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The politicians are more... interesting... too :)

https://www.youtube.com/watch?v=pOuumGX-6uc

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coolandsmartrr 4 days ago | link

For a second, I thought you were alluding to Mac Akasaka.

Turns out this one's just as insane... I can only imagine this being a comedy sketch or something.

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I don't know about calling it theft, but some courts have made it into a DMCA violation, though there is disagreement on that point.

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It's not a good idea to remove anyone's copyright notices. See, e.g., http://newmedialaw.proskauer.com/2013/08/05/infringing-copyr...

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jeremyjh 4 days ago | link

I didn't say that it was. I'm questioning the GP's statement that he is sure this code was shared with subsidiaries - how is that possible?

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Natsu 4 days ago | link

I would think that would seem likely, though I can't see how we could be certain without further data.

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nwmcsween 4 days ago | link

Do you think the same people / organization that worked on the code administered the systems the resulting binary ran on? I highly doubt it.

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> On the night of his arrest, Serge waived his right to call a lawyer. [...] Then he sat down and politely tried to clear up the confusion of this FBI agent who had arrested him without an arrest warrant.

These are things no sane person should do, especially if they're innocent.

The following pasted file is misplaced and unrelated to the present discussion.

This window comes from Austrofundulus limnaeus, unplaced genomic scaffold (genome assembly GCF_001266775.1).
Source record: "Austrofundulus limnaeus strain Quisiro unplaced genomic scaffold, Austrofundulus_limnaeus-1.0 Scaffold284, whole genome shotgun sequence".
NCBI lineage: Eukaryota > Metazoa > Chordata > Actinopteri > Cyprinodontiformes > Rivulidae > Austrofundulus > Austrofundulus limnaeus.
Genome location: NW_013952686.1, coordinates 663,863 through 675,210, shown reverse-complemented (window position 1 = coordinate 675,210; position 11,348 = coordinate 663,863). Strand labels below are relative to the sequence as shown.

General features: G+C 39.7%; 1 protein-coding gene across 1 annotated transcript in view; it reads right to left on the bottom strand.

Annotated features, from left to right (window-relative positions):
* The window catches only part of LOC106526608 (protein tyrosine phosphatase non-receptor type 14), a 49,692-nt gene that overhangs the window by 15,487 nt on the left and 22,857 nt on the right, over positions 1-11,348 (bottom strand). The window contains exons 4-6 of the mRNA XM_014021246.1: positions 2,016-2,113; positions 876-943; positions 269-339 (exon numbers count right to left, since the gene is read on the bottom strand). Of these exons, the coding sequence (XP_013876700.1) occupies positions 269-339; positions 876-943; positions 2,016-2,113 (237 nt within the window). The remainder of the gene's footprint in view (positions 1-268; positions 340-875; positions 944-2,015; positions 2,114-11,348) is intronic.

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I'm not sure that's enough to conclude whether they know of RFC 4343 [1] or not.

[1] http://www.faqs.org/rfcs/rfc4343.html

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I don't know about links, but the basics are simple enough: track what you spend and save some % of what you make. Avoid debt for things that lose value (e.g. cars). Debt for things like houses that retain value can make sense, though. Always keep money in reserve. Pay off the high-interest debt (e.g. 30% APR credit cards) first. If you do buy any complex investments, keep in mind what conditions cause gain or loss. For example, I recently saw an annuity/ETF product where they let you invest in indexes and cover the first 10% of any losses, but you gain at most 10% annually (they get the rest). It took me a while to realize that this means you get a 10% upside and 90% downside.

I'm sure others can give you more common sense advice.

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jamesaguilar 8 days ago | link

> Avoid debt for things that lose value (e.g. cars).

This is actually not terribly good advice. Debt does not become especially bad depending on whether what you used it for is gaining or losing value.

This rule is really a proxy for, "Don't buy an expensive car, boat, or plane, relative to what you are making." Now that is a good rule. There's no reason to hide it behind a false rule. Financing a purchase that you could pay cash for can sometimes be wise, even if the purchased item is losing value.

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Natsu 7 days ago | link

If you fall on hard times, you can sell things. If you have to sell something like a car that lost value, it won't be as good as being able to sell something like a house that holds value.